“Ben approached me and said he wanted that match (against Baxter),” Butters said. “He’s driven, and he wants to challenge himself. He’s constantly pushing himself. That was a good thing for him. I think he learned just because he won a state championship in the past, nothing is guaranteed. You have to work for it, and it has to be earned.”

Modert is ahead of pace to break former Bronson great Hunter Machus’s career school wins record of 207 (2013). Entering the year with 160 victories and having accrued more than 20 so far this winter, that feat might be accomplished by February.

With no plans to compete in college, Modert’s soaking in all he can as his decorated career winds down.

“This will be my 12th year wrestling, and it can’t go on forever,” he said. “I think it’s a cool thing to be in the record books to begin with. We have banners up for state championships. I don’t like to be glorified, but I like the recognition.

“(Butters) is a great coach and Tony (Turner) is great, too. They’re working with you constantly and doing everything they can. They are very supportive. It’s a huge wrestling family we have behind us. It’s so supportive, and they’re awesome and always there. We always have a huge crowd there cheering, and that’s a big part of (our success).”

Wes Morgan has reported for the Kalamazoo Gazette, ESPN and, 247Sports and Blue & Gold Illustrated over the last 12 years and is the publisher of He can be reached at [email protected] with story ideas for Berrien, Cass, St. Joseph and Branch counties.

PHOTOS: (Top) Bronson's Ben Modert locks up the Division 4 championship at 112 pounds at Ford Field last season. (Middle) Modert shows his chart after claiming the title. (Click for more from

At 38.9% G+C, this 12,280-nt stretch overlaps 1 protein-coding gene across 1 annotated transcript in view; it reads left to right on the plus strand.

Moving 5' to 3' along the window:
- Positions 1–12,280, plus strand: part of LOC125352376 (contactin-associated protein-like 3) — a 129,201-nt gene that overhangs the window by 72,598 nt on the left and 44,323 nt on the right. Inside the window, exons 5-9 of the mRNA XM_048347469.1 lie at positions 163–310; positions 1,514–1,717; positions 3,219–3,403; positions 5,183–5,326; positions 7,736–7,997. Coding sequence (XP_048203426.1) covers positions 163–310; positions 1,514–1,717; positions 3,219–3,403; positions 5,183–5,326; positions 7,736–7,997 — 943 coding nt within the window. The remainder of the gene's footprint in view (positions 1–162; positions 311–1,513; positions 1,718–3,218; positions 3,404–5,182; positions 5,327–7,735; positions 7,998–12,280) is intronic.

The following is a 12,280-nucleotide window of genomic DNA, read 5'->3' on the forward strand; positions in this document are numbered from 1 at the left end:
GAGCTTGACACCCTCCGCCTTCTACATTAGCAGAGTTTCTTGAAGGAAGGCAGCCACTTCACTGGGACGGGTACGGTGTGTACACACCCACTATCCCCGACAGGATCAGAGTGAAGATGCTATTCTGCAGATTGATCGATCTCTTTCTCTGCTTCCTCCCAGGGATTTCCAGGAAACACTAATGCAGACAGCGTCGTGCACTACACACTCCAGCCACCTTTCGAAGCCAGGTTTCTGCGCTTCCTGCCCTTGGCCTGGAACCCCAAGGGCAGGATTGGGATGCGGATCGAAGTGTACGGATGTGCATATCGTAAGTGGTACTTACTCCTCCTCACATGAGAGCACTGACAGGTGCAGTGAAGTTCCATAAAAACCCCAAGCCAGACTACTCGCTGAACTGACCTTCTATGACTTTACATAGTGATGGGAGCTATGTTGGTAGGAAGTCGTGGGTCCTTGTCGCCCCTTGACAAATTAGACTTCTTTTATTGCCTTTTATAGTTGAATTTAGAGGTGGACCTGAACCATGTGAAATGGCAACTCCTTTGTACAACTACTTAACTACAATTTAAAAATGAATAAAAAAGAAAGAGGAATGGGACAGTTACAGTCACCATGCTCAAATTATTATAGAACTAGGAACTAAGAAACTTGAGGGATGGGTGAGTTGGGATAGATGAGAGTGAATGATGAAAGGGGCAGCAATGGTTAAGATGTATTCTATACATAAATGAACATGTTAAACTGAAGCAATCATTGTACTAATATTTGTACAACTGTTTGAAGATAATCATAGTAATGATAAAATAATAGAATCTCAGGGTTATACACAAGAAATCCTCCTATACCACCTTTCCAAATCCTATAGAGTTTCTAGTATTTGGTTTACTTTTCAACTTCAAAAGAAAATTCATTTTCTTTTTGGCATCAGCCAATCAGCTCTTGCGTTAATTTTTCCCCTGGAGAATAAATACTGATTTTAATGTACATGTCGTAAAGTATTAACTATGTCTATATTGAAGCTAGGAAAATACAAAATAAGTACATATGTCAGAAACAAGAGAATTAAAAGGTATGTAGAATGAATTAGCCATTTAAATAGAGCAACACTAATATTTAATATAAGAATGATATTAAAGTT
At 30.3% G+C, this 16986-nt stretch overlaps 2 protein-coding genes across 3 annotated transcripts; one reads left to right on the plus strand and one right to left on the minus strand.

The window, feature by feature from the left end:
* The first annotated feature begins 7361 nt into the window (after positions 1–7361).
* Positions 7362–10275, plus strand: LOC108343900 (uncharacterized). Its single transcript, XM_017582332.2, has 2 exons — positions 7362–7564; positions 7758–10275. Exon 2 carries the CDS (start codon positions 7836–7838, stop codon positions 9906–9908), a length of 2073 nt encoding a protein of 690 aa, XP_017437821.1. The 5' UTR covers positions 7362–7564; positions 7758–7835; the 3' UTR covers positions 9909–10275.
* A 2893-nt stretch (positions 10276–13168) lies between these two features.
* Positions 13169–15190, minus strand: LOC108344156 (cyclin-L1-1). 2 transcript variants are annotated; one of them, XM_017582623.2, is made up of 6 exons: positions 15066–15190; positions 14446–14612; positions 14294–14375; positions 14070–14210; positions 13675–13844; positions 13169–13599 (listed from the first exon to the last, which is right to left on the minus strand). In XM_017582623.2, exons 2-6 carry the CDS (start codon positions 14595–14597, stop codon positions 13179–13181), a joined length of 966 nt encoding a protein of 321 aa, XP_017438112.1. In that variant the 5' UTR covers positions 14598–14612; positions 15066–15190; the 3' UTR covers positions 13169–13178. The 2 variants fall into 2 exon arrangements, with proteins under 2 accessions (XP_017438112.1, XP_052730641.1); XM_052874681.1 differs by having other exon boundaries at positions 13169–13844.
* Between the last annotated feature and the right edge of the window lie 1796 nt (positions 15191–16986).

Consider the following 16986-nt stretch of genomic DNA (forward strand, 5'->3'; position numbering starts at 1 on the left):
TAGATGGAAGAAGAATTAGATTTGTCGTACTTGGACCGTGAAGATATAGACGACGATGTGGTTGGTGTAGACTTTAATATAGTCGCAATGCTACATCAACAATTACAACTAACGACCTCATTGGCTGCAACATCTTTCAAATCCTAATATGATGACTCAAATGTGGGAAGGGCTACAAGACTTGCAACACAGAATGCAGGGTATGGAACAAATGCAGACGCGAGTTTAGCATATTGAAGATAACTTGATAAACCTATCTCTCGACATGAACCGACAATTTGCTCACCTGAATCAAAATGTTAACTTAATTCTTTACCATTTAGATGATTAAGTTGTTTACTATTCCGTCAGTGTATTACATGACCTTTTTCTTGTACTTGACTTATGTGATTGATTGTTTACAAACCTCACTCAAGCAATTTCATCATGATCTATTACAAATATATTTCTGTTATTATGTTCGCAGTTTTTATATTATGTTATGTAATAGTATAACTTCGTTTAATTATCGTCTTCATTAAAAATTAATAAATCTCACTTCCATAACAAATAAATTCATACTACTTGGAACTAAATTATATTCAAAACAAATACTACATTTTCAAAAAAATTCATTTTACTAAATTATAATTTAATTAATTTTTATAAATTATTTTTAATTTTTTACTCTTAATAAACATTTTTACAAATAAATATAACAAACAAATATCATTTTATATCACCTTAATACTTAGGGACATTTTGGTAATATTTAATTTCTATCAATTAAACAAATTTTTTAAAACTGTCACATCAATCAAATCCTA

Bragging Rights for Both as Multi-Sport Sage Twins Shine at Ford Field

By Keith Dunlap
Special for

March 10, 2023

SOUTHGATE – The question of “Which child is your favorite?” is impossible for any parent to answer, but Shawn Sage has an additional question that’s impossible to answer regarding his son Jackson and daughter Brooklyn.

Greater DetroitThat question is, “Who would win a wrestling match between the two?”

“They are both raising their hands right now smiling about it,” Shawn Sage said with a laugh during a phone conversation.

It’s a good-natured question anybody can pose to Shawn Sage, given his son and daughter are not only twins by birth, but in wrestling achievements as sophomores at Southgate Anderson.

Last weekend at Ford Field, Jackson Sage competed in his second Individual Finals, where he finished fourth in Division 2 in the 157-pound weight class.

It was an improvement from last year’s event, when he qualified as a freshman but didn’t place.

“I was more used to it,” Jackson Sage said. “Last year was a different experience being at Ford Field the first time.”

Brooklyn Sage qualified for the Individual Finals this season as well, where she finished sixth in the Girls Division 155-pound weight class.